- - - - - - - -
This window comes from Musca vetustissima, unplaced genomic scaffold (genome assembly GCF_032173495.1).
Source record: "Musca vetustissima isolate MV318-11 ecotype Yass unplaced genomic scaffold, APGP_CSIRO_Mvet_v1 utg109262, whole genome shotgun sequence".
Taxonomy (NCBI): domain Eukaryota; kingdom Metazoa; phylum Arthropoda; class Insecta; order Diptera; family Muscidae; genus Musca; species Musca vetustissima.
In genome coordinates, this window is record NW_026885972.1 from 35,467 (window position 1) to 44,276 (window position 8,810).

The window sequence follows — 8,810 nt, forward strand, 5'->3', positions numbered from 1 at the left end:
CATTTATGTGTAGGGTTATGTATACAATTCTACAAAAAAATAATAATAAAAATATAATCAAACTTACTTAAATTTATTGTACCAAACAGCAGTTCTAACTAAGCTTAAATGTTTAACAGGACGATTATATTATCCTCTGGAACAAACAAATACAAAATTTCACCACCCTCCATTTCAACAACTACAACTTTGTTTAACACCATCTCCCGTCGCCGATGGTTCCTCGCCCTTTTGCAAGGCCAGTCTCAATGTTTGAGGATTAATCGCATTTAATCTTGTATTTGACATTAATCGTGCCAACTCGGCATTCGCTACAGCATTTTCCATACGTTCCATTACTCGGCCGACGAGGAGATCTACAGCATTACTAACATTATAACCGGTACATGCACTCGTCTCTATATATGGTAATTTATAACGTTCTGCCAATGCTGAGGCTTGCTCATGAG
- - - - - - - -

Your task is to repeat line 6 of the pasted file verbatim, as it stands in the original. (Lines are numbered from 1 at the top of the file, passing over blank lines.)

CATTTATGTGTAGGGTTATGTATACAATTCTACAAAAAAATAATAATAAAAATATAATCAAACTTACTTAAATTTATTGTACCAAACAGCAGTTCTAACTAAGCTTAAATGTTTAACAGGACGATTATATTATCCTCTGGAACAAACAAATACAAAATTTCACCACCCTCCATTTCAACAACTACAACTTTGTTTAACACCATCTCCCGTCGCCGATGGTTCCTCGCCCTTTTGCAAGGCCAGTCTCAATGTTTGAGGATTAATCGCATTTAATCTTGTATTTGACATTAATCGTGCCAACTCGGCATTCGCTACAGCATTTTCCATACGTTCCATTACTCGGCCGACGAGGAGATCTACAGCATTACTAACATTATAACCGGTACATGCACTCGTCTCTATATATGGTAATTTATAACGTTCTGCCAATGCTGAGGCTTGCTCATGAG